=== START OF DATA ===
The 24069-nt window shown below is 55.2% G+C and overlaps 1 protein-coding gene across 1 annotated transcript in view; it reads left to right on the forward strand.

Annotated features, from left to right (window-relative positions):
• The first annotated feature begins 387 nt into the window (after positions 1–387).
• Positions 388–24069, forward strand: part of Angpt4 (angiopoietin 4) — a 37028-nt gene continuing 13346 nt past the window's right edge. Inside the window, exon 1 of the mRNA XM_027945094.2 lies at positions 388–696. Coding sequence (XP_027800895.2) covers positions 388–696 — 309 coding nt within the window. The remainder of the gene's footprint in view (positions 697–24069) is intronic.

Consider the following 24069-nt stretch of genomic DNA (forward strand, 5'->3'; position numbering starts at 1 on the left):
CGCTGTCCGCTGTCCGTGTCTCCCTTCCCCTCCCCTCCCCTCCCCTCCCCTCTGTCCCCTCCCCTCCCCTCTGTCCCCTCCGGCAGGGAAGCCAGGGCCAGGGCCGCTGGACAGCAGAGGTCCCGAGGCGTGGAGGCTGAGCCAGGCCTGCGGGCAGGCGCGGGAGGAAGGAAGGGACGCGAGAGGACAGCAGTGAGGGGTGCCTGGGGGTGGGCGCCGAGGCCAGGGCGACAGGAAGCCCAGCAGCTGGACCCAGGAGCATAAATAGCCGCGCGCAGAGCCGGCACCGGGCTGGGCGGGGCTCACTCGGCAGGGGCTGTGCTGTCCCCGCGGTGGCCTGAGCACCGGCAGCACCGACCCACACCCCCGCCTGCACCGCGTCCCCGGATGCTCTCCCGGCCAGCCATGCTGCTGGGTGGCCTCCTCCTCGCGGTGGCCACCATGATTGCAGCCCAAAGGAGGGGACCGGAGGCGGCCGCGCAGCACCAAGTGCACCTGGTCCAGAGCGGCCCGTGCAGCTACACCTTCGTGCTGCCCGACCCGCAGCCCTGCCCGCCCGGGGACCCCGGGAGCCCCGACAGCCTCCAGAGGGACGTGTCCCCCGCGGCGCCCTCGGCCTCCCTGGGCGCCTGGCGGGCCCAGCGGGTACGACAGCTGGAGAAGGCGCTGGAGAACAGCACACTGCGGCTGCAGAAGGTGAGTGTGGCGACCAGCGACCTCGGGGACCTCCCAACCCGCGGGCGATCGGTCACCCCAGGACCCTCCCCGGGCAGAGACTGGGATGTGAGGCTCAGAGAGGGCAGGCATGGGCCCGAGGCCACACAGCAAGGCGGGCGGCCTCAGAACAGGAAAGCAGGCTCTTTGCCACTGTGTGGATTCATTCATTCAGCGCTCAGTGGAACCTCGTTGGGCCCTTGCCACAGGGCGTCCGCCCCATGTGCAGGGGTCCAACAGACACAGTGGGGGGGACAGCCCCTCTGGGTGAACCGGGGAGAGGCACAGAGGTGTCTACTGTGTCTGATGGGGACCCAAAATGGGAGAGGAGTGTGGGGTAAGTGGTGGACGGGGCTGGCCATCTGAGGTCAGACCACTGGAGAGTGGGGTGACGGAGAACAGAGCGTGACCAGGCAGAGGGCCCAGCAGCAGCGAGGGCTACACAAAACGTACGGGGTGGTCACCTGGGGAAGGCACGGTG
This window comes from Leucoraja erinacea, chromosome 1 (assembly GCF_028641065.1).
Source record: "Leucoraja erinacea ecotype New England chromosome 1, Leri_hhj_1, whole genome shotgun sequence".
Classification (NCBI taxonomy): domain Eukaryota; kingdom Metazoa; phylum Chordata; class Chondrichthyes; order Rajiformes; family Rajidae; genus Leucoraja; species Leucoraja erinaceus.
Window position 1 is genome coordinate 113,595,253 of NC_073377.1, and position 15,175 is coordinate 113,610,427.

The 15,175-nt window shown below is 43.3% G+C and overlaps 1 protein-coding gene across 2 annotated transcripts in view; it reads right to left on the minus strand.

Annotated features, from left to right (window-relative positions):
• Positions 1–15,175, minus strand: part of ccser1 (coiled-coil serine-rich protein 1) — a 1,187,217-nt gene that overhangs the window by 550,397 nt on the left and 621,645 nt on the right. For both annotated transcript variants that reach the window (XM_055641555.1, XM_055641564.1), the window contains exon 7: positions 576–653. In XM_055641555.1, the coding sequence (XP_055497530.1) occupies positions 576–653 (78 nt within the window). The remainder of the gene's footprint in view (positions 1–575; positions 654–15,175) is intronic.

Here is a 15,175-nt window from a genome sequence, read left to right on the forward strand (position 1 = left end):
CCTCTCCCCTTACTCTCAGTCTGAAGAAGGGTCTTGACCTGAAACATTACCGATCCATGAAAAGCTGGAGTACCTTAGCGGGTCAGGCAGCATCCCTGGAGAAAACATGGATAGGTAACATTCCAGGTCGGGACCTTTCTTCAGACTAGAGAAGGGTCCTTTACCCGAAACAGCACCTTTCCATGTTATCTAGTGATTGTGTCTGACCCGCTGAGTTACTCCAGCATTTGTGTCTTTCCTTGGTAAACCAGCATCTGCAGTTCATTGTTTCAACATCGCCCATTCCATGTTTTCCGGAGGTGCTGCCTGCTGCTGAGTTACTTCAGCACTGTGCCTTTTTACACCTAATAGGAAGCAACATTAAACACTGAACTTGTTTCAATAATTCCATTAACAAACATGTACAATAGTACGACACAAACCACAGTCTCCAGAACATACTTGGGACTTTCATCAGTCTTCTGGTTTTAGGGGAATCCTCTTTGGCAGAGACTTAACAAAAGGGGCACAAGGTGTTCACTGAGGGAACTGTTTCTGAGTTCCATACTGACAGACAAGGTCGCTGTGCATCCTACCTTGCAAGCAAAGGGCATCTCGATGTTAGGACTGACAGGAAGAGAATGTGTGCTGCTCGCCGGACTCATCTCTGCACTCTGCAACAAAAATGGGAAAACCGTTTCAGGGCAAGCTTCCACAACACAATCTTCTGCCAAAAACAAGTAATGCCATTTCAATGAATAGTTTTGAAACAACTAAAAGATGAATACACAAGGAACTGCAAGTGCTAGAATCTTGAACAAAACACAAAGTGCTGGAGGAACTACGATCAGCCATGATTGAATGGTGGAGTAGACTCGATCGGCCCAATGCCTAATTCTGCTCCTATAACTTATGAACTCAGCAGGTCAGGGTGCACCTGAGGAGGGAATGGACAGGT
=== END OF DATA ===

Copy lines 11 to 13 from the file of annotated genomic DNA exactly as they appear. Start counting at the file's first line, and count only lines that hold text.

The 15,175-nt window shown below is 43.3% G+C and overlaps 1 protein-coding gene across 2 annotated transcripts in view; it reads right to left on the minus strand.

Annotated features, from left to right (window-relative positions):
• Positions 1–15,175, minus strand: part of ccser1 (coiled-coil serine-rich protein 1) — a 1,187,217-nt gene that overhangs the window by 550,397 nt on the left and 621,645 nt on the right. For both annotated transcript variants that reach the window (XM_055641555.1, XM_055641564.1), the window contains exon 7: positions 576–653. In XM_055641555.1, the coding sequence (XP_055497530.1) occupies positions 576–653 (78 nt within the window). The remainder of the gene's footprint in view (positions 1–575; positions 654–15,175) is intronic.